Also, speaking with your employer to make sure this this doesn’t happen next year is a good idea too!

  2. @Jenna – Agreed adjust those W2s, yesterday!s

    I don’t think the credit card is really viable unless the IRS is getting nasty. Otherwise, the best bet is the installment system, no?


  3. I think this post holds the record for “most instances of the passive voice.”

    Check that: that the record for “most instances of the passive voice” is held by this post is thought by me.

  4. I’m impressed we can pay our taxes by credit card! I mean, might as well get the points right?!

    Can’t wait for Obama to raises taxes for all to fund deficit spending.

    Best, Sam

    1. Fin Engr

      @ Financial Samurai:

      Ha…yeah. Why not get a 3-night stay in Vegas for your tax troubles? Although, if I recall correctly I believe they charge a “convenience tax” for the transaction….how fitting a term ;)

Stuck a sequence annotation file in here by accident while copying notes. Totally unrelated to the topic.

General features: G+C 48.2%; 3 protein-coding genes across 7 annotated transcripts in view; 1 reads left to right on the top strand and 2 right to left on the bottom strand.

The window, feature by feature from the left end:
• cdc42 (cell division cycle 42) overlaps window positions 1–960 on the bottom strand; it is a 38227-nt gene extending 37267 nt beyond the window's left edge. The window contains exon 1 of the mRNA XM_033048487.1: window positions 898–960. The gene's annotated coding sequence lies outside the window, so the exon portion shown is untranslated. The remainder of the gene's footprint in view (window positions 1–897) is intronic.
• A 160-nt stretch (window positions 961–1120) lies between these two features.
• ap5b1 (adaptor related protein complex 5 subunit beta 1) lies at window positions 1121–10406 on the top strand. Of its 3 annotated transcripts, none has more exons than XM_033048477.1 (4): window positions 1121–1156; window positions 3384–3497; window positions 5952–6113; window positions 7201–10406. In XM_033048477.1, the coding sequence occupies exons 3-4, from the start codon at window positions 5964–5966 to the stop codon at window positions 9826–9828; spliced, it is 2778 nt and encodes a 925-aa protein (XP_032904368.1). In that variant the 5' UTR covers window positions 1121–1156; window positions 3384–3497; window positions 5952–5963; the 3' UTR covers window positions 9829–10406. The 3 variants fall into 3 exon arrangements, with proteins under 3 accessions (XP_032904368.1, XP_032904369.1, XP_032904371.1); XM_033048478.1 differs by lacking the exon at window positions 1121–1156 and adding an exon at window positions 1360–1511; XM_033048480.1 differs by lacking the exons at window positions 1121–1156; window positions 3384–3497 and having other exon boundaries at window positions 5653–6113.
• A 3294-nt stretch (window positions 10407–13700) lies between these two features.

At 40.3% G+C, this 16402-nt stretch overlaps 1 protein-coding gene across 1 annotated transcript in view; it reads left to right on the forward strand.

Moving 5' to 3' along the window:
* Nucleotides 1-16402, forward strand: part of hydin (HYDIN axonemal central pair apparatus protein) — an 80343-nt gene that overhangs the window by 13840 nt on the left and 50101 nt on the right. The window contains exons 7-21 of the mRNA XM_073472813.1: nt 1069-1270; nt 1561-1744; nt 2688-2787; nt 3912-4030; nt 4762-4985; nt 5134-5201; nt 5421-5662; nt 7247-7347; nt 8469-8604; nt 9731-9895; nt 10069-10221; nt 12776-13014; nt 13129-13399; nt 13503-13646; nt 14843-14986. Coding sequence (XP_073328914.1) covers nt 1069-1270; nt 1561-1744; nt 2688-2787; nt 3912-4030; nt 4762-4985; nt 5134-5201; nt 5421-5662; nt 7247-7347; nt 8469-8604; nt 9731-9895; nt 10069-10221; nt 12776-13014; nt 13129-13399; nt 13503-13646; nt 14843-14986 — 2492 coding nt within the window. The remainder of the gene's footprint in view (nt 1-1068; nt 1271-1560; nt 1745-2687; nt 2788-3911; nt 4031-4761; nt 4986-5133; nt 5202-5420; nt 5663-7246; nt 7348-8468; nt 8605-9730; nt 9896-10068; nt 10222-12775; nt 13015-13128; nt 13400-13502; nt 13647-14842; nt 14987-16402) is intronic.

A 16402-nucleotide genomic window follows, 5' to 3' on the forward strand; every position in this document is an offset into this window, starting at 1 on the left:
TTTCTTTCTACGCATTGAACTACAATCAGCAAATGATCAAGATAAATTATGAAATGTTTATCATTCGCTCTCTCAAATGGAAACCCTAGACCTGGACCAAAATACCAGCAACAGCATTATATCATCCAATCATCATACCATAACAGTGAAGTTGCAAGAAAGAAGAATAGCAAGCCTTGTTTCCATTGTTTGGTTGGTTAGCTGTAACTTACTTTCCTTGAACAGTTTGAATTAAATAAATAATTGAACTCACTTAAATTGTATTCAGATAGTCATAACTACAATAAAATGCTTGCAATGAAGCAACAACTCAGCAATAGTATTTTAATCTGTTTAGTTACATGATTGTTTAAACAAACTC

5. That jar is great! For any tax questions that I may have, I am able to ask my accountant and get it sorted out. That would be the first thing I would do, is to clarify the deductions with my accountant and make sure I have the amount for the payment right. I am not so sure that I like the idea of being able to pay off your taxes using a credit card. I am all for being able to make a transfer from a checking or savings account to the IRS, but if you don’t have the money to pay off your credit cards you could be setting yourself up for a lot of trouble.